Amotosaurus rotfeldensis SMNS 50830 (Wild 1980) was originally considered a juvenile Tanystropheus antiquus, but Fraser and Rieppel (2006) determined that only eight cervicals were present, a shagreen of denticles covered the vomers, palatines and pterygoids, the second sacral rib was bifurcate, the tarsus was well-ossified and three distal tarsals were present. Due to the ossified tarsus they considered the small specimen an adult.
Unfortunately Fraser and Rieppel (2006) reported that Langobardisaurus had 12 rather than 8 cervicals and so missed an important shared trait. Here Amotosaurus nests with Langobardisaurus and they shared a longer mt 4 relative to mt 3 among several other characters. The scapula is much enlarged in Amotosaurus, as in Tanystropheus. The ventral pubis and ischium are in contact with one another, as in Cosesaurus, which also shares a longer metatarsal 4. The mandible is ventrally concave as in Langobardisaurus. The posterior teeth are difficult to see, but there seems to be little indication of anything but simple compressed cone shapes present, as in Tanystropheus. Pedal 5.1 was relatively shorter.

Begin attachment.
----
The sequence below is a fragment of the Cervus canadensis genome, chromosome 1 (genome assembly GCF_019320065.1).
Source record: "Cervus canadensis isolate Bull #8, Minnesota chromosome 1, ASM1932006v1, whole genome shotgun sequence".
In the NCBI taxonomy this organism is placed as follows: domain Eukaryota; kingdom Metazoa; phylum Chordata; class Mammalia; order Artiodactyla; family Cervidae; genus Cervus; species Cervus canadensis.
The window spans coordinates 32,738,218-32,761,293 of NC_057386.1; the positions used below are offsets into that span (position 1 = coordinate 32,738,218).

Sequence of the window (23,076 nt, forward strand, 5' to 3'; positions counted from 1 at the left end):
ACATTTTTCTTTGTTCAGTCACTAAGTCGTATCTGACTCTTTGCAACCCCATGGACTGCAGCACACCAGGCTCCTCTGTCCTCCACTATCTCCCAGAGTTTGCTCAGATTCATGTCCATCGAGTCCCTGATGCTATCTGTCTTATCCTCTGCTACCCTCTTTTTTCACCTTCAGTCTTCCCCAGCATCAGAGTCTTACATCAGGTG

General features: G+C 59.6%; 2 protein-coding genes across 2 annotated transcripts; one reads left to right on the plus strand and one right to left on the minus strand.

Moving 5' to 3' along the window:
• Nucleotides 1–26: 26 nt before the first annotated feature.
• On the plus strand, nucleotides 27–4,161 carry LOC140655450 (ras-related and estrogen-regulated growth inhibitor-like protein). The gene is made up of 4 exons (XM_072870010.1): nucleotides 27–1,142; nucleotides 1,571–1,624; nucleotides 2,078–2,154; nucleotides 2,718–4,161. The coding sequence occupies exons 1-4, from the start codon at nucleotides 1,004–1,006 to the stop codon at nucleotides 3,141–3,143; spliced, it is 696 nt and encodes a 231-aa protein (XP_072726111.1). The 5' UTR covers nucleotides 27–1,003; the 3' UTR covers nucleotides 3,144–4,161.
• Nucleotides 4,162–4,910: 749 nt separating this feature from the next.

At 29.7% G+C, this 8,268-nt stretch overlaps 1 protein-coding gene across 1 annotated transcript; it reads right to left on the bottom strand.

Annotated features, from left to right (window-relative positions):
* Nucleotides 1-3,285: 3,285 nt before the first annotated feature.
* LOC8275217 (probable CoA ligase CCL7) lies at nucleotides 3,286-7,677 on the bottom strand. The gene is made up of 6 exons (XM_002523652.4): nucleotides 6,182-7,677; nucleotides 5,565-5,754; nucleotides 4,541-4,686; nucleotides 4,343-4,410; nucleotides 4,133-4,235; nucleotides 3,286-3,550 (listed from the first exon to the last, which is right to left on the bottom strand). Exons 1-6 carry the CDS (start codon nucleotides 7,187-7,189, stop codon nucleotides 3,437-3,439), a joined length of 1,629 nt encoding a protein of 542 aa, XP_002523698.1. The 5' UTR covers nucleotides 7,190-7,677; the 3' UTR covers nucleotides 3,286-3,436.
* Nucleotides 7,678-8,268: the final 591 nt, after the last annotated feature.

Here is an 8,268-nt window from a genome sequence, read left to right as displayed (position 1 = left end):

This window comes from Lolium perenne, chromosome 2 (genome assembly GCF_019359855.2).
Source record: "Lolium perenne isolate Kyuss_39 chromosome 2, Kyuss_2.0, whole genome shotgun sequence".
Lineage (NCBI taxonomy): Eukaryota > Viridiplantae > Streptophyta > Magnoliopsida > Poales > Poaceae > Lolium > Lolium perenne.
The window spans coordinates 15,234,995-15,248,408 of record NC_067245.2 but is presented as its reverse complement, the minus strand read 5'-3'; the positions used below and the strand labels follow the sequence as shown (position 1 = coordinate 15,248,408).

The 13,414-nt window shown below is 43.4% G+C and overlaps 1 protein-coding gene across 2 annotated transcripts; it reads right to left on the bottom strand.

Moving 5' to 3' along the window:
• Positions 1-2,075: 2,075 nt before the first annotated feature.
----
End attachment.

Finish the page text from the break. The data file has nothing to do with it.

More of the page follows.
Protorosaurus nested near the base of the Archosauriformes. Langobardisaurus and Amotosaurusnested within the Lepidosauriformes, within the Tritosauria.
Why Ignore Langobardisaurus?
In their conclusion, Fraser and Rieppel (2006) practically ignored Langobardisaurus. They reported, “At present it can be said that Amotosaurus probably occupies a position intermediate between Tanystropheus and Macrocnemus.” According to the present tree, that’s a position currently occupied by Langobardisaurus, here considered the closest sister of Amotosaurus and similar in size.
As always, I encourage readers to see specimens, make observations and come to your own conclusions. Test. Test. And test again.
Evidence and support in the form of nexus, pdf and jpeg files will be sent to all who request additional data.
Fraser NC and Rieppel O 2006. A new protorosaur (Diapsida) from the upper Bundsandstein of the Black Forest, Germany. Journal of Vertebrate Paleontology 26(4):866-871.
Wild R 1980. Tanystropheus (Reptilia: Squamata) and its importance for stratigraphy. Mémoires de la Société Géologique de France, N.S. 139:201–206.